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Closing the Digital Security Gap in Harlem


If you know how to protect yourself online, it might be because of where you live. Education about digital security is not evenly spread out in the United States. Experts call this problem the digital security gap, and Harlem is a perfect example. The other day, reporter Megan Marrelli went to the neighborhood to learn about a new project in the works; one that’s trying to make Harlem, and other similar communities across the U.S., safe from internet hacks.

MARRELLI: Access to online privacy has a lot to do with race and class. A few days ago about forty people gathered in a coworking space in Harlem for a Cryptoparty, which is less of a party and more of a monthly meet-up. Here’s Gassou Lelenta, one of the participants:

LELENTA: It’s always good to know what the pitfalls are and what the vulnerabilities of yourself as a citizen.

MARRELLI: Education about digital security is especially important in Harlem, but it’s hard to find here. The Cryptoparty is run by a guy named Matt Mitchell who is trying to bridge Harlem’s digital security gap, by educating his neighborhood about online privacy.

MITCHELL: I’m Matt Mitchell, I’m a security researcher and the founder of CryptoHarlem. It was around the time of a lot of police shootings of African Americans in this country…

MARRELLI: Matt is talking about the police shooting of Trayvon Martin in 2012, the #BlackLivesMatter movement that started in 2013 and the Ferguson protests in 2014.

MITCHELL: Today if you’re lesbian, gay, if you’re gender non-conforming, if you’re black or brown you self-identify as Muslim, if you’re undocumented. You’re going to find that this kind of technology has a much harsher effect on you. A more negative effect on you.

MARRELLI: That’s because police go online and look through the social media accounts of Harlem residents to figure out who’s who in the neighborhood– they’ll  take residents in for questioning and make arrests based on Facebook likes and Instagram photos. I took a walk to hear how local residents feel about this.

COLES: It’s creepy.

MARRELLI: That’s 26-year- old Apollo Coles. I found him sitting on a quiet bench in Marcus Garvey Park. He’s had police look through his online activity a bunch of times.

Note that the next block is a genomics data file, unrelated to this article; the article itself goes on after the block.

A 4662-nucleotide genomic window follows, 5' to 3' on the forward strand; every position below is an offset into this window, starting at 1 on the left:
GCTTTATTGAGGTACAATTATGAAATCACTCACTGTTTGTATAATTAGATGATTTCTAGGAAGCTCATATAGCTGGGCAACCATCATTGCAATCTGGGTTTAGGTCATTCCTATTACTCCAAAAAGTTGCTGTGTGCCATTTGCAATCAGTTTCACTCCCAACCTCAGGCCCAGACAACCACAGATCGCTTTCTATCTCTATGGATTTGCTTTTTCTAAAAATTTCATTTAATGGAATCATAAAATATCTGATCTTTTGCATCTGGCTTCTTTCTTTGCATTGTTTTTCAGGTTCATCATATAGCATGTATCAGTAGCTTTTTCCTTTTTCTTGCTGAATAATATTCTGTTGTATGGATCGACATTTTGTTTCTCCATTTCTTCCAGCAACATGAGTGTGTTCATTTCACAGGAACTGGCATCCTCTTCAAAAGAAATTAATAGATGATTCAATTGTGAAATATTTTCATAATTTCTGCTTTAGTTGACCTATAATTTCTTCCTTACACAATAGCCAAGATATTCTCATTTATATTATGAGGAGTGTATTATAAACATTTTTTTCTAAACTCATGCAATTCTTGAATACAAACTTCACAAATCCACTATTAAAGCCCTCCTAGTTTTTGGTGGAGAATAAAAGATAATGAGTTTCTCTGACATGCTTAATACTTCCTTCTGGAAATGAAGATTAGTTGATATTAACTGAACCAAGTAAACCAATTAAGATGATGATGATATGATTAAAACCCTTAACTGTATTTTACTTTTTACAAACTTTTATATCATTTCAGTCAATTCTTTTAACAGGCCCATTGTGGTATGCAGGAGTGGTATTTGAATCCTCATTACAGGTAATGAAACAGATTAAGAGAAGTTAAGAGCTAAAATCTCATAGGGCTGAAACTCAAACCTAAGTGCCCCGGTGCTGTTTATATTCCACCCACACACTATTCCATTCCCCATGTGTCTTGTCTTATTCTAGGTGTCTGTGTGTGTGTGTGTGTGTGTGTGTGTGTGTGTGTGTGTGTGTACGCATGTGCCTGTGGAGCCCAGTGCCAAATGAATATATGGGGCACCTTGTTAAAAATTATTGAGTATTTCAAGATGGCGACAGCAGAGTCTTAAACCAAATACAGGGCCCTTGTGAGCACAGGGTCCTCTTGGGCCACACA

COLES: Facebook and Instagram stands for FBI.

MARRELLI: Apollo says he and a lot of his friends have been brought in for questioning by police because the cops have tracked them on Facebook and Instagram. I asked him if he’d ever heard of a Cryptoparty.

COLES: I never thought about that but that is a good idea. Because I see a lot of people targeted because of social media[…] it happens more often than you think.

MARRELLI: In order to help residents keep their private lives private, a national initiative is partnering up with community leaders like Mitchell to help residents like Apollo. The spearhead of this project is a guy in California, named Josh Levy. He says that even though a lot of low-income communities have worked to bridge the digital security gap, most still don’t have resources to keep themselves fully protected.

LEVY: The goal of this project is to connect those frontline organizations and people working within them…to connect them to digital security experts.

MARRELLI: The initiative Josh is launching is called the Digital Security Exchange, which is going to bring experts into neighborhoods like Harlem to teach residents about the topic. He is a self- admitted academic white guy, and so he says it’s important that the message comes from within the community.

LEVY: So you need somebody who is part of that community so that there’s trust already built and you’re not starting from zero. You don’t want to have a cis white, well- meaning man parachuting into an LGBTQ community of color and saying let me help you. That’s probably going to go pretty badly.

MARRELLI: Matt says he feels the same way.

MITCHELL: When we’re talking about fighting this technology we have to be talking about giving resources to the directly affected so they can solve their own problems because only they will know how best to do that. So that’s what I see myself what my role is with that digital security exchange thing.

MARRELLI: The Digital Security Exchange is not only going to provide education, it’s also going to give funding to communities experiencing a digital security gap. The project is expected to launch in communities in New York and the rest of the U.S. by next year.

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